Pesaro, on the Adriatic coast south of Rimini, is mainly known as an upmarket beach town with a number of fine buildings in the town centre. However opera lovers also know it as the birthplace of Giaocchini Rossini, and every summer they flock to the opera festival held in his memory.
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Rossini And Pesaro
Rossini was born in Pesaro in 1792 to parents who were musicians. The family was forced to leave the town five years later as a result of his father’s political activity during the Napoleonic occupation of Pesaro. Although Rossini never returned to live there (much of his life being spent in France or in Bologna) he retained strong links with Pesaro. When he died in 1868 he left most of his money to the Town Council to establish a free music school.
This legacy was used to build the town’s Conservatory of Music, which today has around 850 full time students as well as training teachers and holding musical master classes. It also enabled the creation of the Fondazione Rossini, which is dedicated to the study of music and to the recovery and performance of Rossini’s lesser known works.
Visitors to Pesaro can walk into the courtyard of the Conservatory with its statue of Rossini. They can also see the Teatro Rossini and the Casa Rossini. The theatre was built as the Teatro Nuovo in 1818 and opened to a performance of Rossini’s La Gazza Ladra (The Thieving Magpie) conducted by the composer himself. It was renamed in honour of Rossini in 1854.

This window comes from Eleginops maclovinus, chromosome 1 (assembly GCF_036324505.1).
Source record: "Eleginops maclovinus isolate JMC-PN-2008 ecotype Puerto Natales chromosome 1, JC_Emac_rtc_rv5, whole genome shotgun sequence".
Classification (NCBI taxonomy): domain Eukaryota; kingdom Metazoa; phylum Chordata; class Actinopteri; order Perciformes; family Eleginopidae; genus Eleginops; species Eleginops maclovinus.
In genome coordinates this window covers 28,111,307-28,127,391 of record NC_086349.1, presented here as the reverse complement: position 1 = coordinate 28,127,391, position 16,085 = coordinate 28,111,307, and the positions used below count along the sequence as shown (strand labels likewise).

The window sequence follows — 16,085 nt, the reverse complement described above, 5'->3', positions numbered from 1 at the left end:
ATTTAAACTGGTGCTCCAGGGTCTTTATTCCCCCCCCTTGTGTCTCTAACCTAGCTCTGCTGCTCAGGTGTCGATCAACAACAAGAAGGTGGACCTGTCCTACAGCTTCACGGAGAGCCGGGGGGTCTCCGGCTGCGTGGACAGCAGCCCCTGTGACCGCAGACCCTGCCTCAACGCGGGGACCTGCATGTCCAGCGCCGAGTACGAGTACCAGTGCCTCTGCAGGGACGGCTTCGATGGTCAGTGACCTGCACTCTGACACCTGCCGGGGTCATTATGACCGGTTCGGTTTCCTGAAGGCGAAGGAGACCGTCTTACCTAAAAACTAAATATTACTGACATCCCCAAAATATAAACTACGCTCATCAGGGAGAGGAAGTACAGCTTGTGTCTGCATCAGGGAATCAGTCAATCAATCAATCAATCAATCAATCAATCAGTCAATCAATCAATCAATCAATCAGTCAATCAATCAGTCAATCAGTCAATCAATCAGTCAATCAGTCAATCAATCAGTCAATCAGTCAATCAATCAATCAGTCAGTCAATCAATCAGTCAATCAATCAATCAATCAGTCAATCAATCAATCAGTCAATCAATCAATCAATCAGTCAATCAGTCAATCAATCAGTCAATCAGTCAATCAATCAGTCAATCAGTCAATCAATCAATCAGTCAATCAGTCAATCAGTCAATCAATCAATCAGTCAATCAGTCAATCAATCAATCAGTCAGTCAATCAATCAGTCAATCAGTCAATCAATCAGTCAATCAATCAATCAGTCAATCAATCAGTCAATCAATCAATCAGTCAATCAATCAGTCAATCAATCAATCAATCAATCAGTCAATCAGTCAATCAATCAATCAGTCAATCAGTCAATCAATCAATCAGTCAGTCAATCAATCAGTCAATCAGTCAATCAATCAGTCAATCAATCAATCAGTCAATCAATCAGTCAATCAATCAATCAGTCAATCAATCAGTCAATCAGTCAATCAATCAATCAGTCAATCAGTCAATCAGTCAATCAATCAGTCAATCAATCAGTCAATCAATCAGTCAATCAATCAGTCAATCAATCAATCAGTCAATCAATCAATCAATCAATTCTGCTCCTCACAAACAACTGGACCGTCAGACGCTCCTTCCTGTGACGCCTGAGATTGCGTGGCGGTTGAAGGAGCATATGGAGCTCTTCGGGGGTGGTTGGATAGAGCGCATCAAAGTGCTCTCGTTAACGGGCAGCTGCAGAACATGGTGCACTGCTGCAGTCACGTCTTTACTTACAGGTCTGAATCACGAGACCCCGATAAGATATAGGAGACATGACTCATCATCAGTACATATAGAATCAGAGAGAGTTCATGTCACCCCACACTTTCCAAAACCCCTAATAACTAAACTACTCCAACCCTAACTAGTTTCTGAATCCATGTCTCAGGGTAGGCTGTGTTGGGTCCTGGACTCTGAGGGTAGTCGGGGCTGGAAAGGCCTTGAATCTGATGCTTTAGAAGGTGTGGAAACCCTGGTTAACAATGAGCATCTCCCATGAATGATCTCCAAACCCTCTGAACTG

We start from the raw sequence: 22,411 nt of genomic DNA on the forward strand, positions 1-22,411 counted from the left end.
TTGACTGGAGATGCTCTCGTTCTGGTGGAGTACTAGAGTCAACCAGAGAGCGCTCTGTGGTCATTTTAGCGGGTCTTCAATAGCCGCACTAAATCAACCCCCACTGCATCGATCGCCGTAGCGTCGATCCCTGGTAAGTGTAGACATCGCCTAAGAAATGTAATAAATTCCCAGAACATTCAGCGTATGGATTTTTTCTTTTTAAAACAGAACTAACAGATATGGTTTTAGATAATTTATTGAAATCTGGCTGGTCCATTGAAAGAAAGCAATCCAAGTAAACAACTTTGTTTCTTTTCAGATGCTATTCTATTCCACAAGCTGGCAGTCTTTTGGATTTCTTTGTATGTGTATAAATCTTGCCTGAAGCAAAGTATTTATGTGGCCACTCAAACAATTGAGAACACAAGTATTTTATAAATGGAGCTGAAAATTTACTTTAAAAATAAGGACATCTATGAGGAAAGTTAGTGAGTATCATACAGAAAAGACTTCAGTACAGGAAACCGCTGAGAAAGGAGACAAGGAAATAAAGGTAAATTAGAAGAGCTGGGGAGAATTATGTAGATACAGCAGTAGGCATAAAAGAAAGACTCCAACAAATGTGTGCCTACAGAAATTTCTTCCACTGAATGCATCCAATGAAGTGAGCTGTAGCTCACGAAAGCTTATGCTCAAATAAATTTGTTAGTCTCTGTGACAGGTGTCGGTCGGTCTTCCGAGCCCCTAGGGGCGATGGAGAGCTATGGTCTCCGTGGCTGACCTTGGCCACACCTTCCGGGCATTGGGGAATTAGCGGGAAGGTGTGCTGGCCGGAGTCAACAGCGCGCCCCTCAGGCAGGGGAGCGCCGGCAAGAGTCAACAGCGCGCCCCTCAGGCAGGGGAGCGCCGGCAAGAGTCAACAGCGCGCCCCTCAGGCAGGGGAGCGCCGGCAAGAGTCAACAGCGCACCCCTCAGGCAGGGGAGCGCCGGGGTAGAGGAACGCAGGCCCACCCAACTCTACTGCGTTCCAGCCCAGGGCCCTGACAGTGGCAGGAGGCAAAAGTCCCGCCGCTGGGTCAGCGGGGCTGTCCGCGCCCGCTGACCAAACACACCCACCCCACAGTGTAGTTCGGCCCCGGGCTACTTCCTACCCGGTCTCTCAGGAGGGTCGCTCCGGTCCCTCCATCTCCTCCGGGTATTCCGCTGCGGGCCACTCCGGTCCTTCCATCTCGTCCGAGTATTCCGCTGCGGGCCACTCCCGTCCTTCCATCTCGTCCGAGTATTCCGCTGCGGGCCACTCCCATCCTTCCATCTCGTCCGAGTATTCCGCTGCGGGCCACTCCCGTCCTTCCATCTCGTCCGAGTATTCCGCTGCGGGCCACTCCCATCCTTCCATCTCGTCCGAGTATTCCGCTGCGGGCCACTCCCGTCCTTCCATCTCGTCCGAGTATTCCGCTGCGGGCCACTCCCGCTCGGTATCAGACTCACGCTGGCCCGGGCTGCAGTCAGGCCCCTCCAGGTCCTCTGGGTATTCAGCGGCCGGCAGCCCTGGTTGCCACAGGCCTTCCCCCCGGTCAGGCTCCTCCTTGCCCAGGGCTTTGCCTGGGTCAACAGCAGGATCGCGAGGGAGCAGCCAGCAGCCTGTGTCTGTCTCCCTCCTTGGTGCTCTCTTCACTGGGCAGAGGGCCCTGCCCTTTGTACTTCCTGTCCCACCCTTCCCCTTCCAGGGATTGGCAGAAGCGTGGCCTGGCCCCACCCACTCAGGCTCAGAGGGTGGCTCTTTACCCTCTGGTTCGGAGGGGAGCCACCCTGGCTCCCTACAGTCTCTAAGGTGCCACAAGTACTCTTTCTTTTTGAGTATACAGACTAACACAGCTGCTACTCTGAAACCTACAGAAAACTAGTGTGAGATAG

The 15th century house in which Rossini was born (Casa Rossini), is on the main street, and is now open as a musuem. It includes portraits and prints, documents and personal items belonging to the composer. In the basement of the house you can enjoy a video recording of performances from the summer opera festival.
Rossini Opera Festival
Today Rossini is best known for the opera Il Barbiere di Siviglia (The Barber of Seville) and the “William Tell Overture”. However he composed over 30 operas, chamber music and sacred music. In 1980 the Rossini Opera Festival was established with the aim of bringing some of the more obscure works to the attention of a wider audience. This takes place each August in the Teatro Rossini and other locations in Pesaro.
Other Places Of Interest In Pesaro
Pesaro has a number of interesting churches, including Sant’Agostino, with its ornate choir stalls, and the Cathedral, dating back to the 5th century. The Musei Civici contains an art gallery and some fine ceramics. There is also an archaeological museum. And in the Piazzale della Libertà, near the sea front, you can see Arnaldo Pomodoro’s enormous bronze sculpture La Grande Sfera (Great Sphere).
How To Get To Pesaro
The nearest airports are Rimini or Ancona. Pesaro is an easy day trip from Rimini, and it is on the railway line that connects Rimini, Ancona and Bologna.